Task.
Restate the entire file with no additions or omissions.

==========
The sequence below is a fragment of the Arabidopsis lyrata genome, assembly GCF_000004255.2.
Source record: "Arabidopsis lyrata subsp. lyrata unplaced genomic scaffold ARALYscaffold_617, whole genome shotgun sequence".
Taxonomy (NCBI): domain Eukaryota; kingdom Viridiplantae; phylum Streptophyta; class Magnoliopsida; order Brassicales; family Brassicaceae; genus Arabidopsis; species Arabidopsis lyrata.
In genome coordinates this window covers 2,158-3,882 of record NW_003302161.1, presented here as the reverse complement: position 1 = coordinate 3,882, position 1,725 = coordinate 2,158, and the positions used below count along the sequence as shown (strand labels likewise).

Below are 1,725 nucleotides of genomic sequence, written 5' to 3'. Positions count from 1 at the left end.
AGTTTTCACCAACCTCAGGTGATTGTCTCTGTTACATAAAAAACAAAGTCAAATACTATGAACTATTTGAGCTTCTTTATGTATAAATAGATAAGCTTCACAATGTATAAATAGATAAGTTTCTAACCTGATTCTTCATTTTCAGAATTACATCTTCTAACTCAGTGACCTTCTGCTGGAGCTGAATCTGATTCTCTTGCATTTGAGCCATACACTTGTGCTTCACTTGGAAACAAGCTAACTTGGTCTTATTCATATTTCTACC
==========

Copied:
The sequence below is a fragment of the Arabidopsis lyrata genome, assembly GCF_000004255.2.
Source record: "Arabidopsis lyrata subsp. lyrata unplaced genomic scaffold ARALYscaffold_617, whole genome shotgun sequence".
Taxonomy (NCBI): domain Eukaryota; kingdom Viridiplantae; phylum Streptophyta; class Magnoliopsida; order Brassicales; family Brassicaceae; genus Arabidopsis; species Arabidopsis lyrata.
In genome coordinates this window covers 2,158-3,882 of record NW_003302161.1, presented here as the reverse complement: position 1 = coordinate 3,882, position 1,725 = coordinate 2,158, and the positions used below count along the sequence as shown (strand labels likewise).

Below are 1,725 nucleotides of genomic sequence, written 5' to 3'. Positions count from 1 at the left end.
AGTTTTCACCAACCTCAGGTGATTGTCTCTGTTACATAAAAAACAAAGTCAAATACTATGAACTATTTGAGCTTCTTTATGTATAAATAGATAAGCTTCACAATGTATAAATAGATAAGTTTCTAACCTGATTCTTCATTTTCAGAATTACATCTTCTAACTCAGTGACCTTCTGCTGGAGCTGAATCTGATTCTCTTGCATTTGAGCCATACACTTGTGCTTCACTTGGAAACAAGCTAACTTGGTCTTATTCATATTTCTACC